The Psychology of Content Marketing

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Print marketing is on a decline, with 23.4% advertising companies spending less on those advertisements. On the other hand, spending on email marketing is up by 59.7%; on social media marketing, 56.3%; online display advertising, 55.9%. Spending on search marketing is up 42.4%.

Much of this depends on content marketing. Its effectiveness can be seen by the rising budget for digital marketing altogether. What is content marketing and how does it work?

What Is Content Marketing?

According to the Content Marketing Institute, content marketing is the crafting of action-provoking content. This content should provide something of value to its relevant audience. It acts as the opening line in a conversation that ends with a sale.

psychology-of-content-marketing

The Psychology of Content Marketing

“What’s In It For Me?”

Consumers rarely go online and do a search with that specific phrase in their heads. However, it is always somewhere in there. They click on articles because they are interested, because they need something or want to need it, or because they are bored.

Content marketers take advantage of that subconscious question. For example, there is currently a Zika virus scare. A health clinic or even medical supplies store could create an article or infographic with statistics and the best ways to be safe from the Zika virus. The consumer absorbs the message, and ideally follows it up with a visit to the clinic.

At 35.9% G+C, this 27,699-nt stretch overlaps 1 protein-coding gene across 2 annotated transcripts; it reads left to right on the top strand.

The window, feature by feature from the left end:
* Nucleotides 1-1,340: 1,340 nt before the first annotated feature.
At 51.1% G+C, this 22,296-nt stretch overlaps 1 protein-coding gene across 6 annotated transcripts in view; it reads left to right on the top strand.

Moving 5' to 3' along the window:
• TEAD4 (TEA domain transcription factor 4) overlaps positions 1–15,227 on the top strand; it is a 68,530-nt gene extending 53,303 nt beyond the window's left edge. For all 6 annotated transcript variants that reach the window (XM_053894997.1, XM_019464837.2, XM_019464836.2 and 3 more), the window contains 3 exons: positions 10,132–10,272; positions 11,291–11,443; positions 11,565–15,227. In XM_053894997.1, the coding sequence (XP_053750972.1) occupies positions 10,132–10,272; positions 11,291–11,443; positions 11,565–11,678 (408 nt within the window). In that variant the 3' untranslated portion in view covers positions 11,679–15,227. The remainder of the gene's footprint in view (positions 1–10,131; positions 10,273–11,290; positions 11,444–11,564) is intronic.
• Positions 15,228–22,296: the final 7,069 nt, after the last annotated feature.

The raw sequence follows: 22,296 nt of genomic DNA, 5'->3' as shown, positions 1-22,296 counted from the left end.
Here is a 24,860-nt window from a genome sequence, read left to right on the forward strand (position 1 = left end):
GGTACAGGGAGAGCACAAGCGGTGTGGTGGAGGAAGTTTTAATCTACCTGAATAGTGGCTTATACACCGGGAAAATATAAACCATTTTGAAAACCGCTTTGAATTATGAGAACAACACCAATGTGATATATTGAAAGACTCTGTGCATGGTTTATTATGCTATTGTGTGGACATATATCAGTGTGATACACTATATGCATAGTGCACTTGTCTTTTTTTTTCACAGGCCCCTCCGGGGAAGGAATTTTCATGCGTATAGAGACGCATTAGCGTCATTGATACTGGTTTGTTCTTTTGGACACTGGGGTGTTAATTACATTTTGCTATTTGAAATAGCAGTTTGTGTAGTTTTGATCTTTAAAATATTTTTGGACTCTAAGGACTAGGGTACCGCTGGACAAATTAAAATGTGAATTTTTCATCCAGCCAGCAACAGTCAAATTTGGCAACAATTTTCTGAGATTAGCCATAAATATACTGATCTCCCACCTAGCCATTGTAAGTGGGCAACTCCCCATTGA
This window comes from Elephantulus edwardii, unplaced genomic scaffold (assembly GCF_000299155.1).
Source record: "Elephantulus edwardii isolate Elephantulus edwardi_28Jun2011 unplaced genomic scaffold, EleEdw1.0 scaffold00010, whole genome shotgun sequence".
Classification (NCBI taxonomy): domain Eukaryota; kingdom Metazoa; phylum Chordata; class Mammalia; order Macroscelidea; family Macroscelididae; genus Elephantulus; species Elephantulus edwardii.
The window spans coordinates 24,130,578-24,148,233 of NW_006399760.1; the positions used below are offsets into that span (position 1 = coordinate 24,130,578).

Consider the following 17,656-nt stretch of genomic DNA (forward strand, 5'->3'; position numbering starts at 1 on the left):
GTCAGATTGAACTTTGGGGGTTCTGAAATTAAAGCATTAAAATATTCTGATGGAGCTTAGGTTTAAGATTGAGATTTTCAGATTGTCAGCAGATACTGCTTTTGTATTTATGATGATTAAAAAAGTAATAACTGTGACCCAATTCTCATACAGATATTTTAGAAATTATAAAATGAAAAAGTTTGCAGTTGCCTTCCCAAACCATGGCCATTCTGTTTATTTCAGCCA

“Now I Want More”

16 Personalities opens with a home page where you can take a free test to get an approximation of your Meyers-Briggs Type Indicator (MBTI). The test can be taken out of curiosity or boredom or fun, or with serious intent. The hook of the site is a free test that should give you a good idea of your own personality.

This form of content marketing is valuable to the person who takes the quiz, answering the question, “what’s in it for me?” If the consumer wants added value, he or she can create a “premium profile.” It comes with a free ebook, and personalized analyses of the MBTI and test answers–for a price, of course. It gives the consumer the “more” he or she now wants.

“I Respect Authority”

Becoming an “authority site” is a familiar word to SEO writers and digital marketers. An authority site is one that has gained enough credibility to be looked up to as a go-to source of information. One example would be Investopedia, for information and article series on investment terms and explanations.

We are psychologically conditioned to trust what we consider “authorities,” since we perceive them to have credibility. Content marketing can use this detail effectively, by asking for an authority contribution on a website, for example. Even if the website’s product is not directly promoted in the article, consumers see it as an endorsement and react accordingly.

The Psychology of Content Marketing: Find Needs, Add Value

Content marketing works best when it stays informed of issues and events relevant to its consumers. The Zika virus scare, for example, is gaining attention worldwide. It communicates a consumer need: to know more about the virus, to know if they are in danger, to know how to protect themselves. Good content marketing leads the consumer through valuable content and into a sales-oriented relationship with the company or brand.

I am a freelancer, Wordpress wizard, and a Memphis Grizzlies fan. I am a proud Memphian that loves Memphis history, culture, sports, and food. I am passionate about writing, digital marketing, SEO best practices, networking, and web design.

About me and this blog

I am a full service freelancer that delivers compelling digital marketing solutions. This blog is to help spread awareness on current trends within the industry.

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